By Christopher Kent, DC, Esq.
In an article in the Journal of the American Medical Association, Kilo and Larson describe the real issues surrounding our current health care crisis. It is not purely an economic problem to be solved by altering the way health care goods and services are paid for. It is acknowledging that applying the same clinical strategies that got us into this predicament, but tinkering with finance and distribution, will not solve the problem. According to the authors: “On balance, the data remain imprecise, and the benefits that U.S. health care currently deliver[s] may not outweigh the aggregate health harm it imparts … it is time to address possibility of net health harm by elucidating more fully aggregate health benefits and harms of current health care.”
Not only have the authors acknowledged that the current system may be doing as much or more harm than good, they cite the observations of Schroeder that “Determinants of well-being transcend health care … since health care contributes only about 10% toward reducing premature death, even a perfectly designed delivery system would prevent only a modest proportion of premature death. Lifestyle choices, not medical and surgical treatments, are the determinants of longevity over which we have control.”
According to Uwe E. Reinhardt, the James Madison Professor of Political Economy at Princeton, government accounts for about two-thirds of health care spending. State Medicaid expenditures exceed those for education, while U.S. health care spending in 2008 totaled approximately $2.5 trillion; nearly 17 percent of the gross domestic profit. In a previous article, I discussed how the broad application of chiropractic care could result in spectacular cost savings. Now let’s discuss the specifics of a strategy for the future of chiropractic that would operationalize that vision.
The chiropractic profession needs a solid identity that differentiates it from other health care professions. An amorphous identity, such as that proposed by the World Federation of Chiropractic (WFC), as “The spinal health care experts in the health care system,” places chiropractic in direct competition with physical therapy, manual medicine, orthopedics, physical medicine and rehabilitation, osteopathy, naprapathy, and others. Particularly disturbing is the absence of any explicit reference to the vertebral subluxation – arguably the one unique feature of chiropractic practice. Rosner has articulated some of the potentially devastating consequences of the WFC identity, and I encourage readers to carefully ponder his remarks. The WFC identity stands in sharp contrast to the findings of a survey of North American chiropractors completed by the Institute for Social Research at Ohio Northern University and published in 2003, in which the following was reported:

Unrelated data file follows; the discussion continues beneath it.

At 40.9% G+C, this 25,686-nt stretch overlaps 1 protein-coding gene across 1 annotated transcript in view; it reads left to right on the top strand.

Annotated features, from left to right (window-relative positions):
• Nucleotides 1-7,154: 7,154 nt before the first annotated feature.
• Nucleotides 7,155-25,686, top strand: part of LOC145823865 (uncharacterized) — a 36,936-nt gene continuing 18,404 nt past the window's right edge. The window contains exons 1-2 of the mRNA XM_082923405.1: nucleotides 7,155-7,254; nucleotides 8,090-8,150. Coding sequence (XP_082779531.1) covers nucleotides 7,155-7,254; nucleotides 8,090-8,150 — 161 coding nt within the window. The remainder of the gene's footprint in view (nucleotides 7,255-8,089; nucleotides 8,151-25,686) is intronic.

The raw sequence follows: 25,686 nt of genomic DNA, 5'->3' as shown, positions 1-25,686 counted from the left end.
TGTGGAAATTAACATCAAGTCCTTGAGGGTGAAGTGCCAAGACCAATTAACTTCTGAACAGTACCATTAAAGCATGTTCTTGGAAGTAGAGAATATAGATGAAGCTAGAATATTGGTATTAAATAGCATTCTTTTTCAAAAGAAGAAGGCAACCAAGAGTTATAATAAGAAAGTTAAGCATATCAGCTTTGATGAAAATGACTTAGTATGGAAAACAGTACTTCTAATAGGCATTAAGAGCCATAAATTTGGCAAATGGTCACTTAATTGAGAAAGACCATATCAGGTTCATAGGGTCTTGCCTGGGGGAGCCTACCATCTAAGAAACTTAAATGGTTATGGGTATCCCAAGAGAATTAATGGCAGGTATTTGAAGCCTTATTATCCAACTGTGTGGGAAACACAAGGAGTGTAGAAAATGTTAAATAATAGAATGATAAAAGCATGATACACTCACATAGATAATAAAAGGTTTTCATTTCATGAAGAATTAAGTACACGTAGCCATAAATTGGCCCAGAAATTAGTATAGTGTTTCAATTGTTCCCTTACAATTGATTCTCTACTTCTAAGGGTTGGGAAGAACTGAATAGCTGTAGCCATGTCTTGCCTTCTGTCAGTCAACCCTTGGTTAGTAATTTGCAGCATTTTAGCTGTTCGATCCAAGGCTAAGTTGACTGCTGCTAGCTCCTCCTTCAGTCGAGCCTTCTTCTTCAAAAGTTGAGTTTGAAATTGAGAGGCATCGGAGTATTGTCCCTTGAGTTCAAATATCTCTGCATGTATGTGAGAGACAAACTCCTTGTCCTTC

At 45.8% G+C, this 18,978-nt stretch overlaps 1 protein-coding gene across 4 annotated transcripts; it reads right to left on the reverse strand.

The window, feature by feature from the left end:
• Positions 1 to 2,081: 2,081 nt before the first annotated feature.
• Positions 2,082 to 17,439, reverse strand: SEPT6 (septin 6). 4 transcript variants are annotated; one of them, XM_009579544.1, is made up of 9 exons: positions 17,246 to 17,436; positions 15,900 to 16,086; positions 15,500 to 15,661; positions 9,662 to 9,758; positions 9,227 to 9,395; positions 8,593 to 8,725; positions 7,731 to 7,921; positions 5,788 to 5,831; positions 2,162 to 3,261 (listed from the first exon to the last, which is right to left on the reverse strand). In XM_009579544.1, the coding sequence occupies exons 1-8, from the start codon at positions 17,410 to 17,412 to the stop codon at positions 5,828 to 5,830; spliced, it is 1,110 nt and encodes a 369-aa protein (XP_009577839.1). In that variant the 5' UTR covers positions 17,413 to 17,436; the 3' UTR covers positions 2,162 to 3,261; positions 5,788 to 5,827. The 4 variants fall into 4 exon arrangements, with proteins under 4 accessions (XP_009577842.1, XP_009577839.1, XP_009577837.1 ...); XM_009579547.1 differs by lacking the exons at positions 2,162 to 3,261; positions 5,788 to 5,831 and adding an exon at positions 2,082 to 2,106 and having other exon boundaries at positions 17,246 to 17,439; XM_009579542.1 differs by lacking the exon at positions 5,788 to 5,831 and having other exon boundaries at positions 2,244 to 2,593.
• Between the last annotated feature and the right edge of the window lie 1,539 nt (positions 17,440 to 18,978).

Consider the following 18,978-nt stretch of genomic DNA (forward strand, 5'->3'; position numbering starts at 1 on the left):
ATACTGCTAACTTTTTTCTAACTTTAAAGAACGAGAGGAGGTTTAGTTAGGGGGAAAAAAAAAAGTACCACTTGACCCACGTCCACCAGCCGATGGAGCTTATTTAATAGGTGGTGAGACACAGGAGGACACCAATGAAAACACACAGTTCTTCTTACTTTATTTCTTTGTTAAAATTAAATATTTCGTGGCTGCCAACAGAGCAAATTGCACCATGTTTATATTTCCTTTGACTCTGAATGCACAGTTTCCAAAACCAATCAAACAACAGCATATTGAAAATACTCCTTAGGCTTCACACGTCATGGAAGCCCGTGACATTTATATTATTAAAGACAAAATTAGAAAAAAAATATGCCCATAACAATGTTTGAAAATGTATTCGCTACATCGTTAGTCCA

- 88.1 percent of chiropractors stated that the term vertebral subluxation complex should be retained.
- 89.8 percent stated the adjustment should not be limited to musculoskeletal conditions.
- 93.6 percent said they recommend maintenance/wellness care.
The study noted, “For all practical purposes, there is no debate on the vertebral subluxation complex. Nearly 90% want to retain the VSC as a term. Similarly, almost 90% do not want the adjustment limited to musculoskeletal conditions. The profession – as a whole – presents a united front regarding the subluxation and the adjustment.” With that said, to realize its potential, the chiropractic profession needs to embrace an identity focused on vertebral subluxation, whole-body health and wellness.
Politics and Health Policy
Political strategies must be congruent with the identity and core values of a profession. As noted above, there is already a high level of consensus among North American chiropractors. Regretfully, some of our organizations and political leaders have failed to acknowledge this. The result has been a predictable disconnect with the field, with only a minority of DCs belonging to a national professional association. Is this any wonder when they focus on third-party reimbursement for the diagnosis and treatment of a narrow array of musculoskeletal pain syndromes, when the majority of North American chiropractors do not want the adjustment limited to musculoskeletal disorders, and when 93.6 percent recommend maintenance/wellness care?
It is imperative that chiropractors implement strategies that go beyond short-term political fixes focused on third-party pay. Long-term strategies addressing health policy are needed if we are to realize our rightful place in American health care.